Greece is a land filled with mystery and intrigue, both ancient and modern, and I draw upon it all in forming my characters and themes.  I spent about six months immersed in research for TARGET: TINOS.  Of course that involved the Internet (what did we ever do before it?), magazines, books, etcetera, but much of my insight came from conversations with persons possessing first-hand knowledge of the issues, experiences, and intrigues I described.  I also took great care to verify that geographic and historical data were accurate—adding a modest bit of literary license only when necessary.  Onsite visits to verify settings and conduct interviews supplemented off island research into the history of the most revered icon in Greece, the church on Tinos in which the icon is visited each year by more than a million pilgrims, and the relatively unknown but extraordinarily rich and powerful entity that has stood behind it all for nearly two-hundred years, The Evangelistria Foundation.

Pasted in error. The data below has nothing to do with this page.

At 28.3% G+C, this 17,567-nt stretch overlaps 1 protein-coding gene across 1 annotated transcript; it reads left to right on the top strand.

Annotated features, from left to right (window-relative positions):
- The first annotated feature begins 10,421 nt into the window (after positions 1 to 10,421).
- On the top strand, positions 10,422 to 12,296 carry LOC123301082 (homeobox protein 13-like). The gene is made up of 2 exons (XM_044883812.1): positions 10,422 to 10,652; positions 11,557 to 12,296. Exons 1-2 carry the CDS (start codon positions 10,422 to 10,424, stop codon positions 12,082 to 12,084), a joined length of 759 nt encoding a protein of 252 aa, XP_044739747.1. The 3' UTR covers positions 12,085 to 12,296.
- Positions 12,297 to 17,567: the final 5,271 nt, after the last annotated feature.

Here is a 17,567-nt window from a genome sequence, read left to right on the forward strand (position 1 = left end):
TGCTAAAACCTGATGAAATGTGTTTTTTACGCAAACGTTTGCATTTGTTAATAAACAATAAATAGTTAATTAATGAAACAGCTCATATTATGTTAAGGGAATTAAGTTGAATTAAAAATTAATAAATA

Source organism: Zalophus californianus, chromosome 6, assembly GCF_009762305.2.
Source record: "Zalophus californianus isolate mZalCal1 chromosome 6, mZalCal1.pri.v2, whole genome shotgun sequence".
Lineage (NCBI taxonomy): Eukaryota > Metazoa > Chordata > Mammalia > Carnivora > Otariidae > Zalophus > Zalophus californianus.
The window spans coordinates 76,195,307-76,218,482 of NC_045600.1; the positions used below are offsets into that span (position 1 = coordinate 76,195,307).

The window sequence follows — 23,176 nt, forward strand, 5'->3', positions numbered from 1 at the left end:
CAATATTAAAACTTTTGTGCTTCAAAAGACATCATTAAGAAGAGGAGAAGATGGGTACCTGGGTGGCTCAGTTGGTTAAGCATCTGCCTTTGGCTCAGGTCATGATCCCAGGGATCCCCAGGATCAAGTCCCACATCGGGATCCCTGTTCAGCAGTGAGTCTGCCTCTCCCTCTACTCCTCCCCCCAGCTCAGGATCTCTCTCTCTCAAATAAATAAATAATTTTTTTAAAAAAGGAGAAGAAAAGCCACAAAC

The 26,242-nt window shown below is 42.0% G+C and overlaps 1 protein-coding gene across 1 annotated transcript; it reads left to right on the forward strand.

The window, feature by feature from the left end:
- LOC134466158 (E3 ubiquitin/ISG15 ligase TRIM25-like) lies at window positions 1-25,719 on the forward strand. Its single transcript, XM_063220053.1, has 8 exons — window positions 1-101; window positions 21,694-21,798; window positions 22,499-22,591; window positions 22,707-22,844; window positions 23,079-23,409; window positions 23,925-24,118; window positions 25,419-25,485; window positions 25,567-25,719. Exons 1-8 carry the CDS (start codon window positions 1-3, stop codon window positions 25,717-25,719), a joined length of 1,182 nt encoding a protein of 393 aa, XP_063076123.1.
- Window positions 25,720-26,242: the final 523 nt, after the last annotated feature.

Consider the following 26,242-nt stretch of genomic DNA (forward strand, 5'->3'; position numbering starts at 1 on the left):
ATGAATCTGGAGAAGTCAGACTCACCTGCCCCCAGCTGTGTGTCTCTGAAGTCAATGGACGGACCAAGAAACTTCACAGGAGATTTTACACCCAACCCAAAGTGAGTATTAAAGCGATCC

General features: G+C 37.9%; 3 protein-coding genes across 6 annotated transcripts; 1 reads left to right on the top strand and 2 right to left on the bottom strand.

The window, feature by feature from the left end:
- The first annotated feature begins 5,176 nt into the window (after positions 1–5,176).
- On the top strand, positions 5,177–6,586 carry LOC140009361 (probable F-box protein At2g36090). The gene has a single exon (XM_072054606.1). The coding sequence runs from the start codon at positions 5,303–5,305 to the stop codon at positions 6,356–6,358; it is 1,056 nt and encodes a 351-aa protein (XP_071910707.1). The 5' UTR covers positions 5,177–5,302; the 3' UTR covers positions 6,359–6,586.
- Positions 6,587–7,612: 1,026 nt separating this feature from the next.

How important is research to your writing?Are there cultural differences in writing from a Greek perspective as opposed to American?

I write about Greeks and Greek themes because they’re the flesh and blood embodiment of the ambiguity that is and always has been Greece.  As much of what I’ve written has come to pass, the Greek press often scrutinizes my books, making accurate research seminal to my stories.  Yet, my writing is intended to explore issues confronting modern day Greece in a way that accurately conveys to non-Greeks what I see and why I so love the country—all within the confines of a fast-paced mystery-thriller.  That means at times employing a manner of speech or conduct that is not what one would observe in Greece, but is readily recognizable to those foreign readers.  It is the emotion rather than the act that I am seeking to convey in order that my readers can readily bond to my characters and bridge to an understanding of more significant things affecting Greeks and their culture.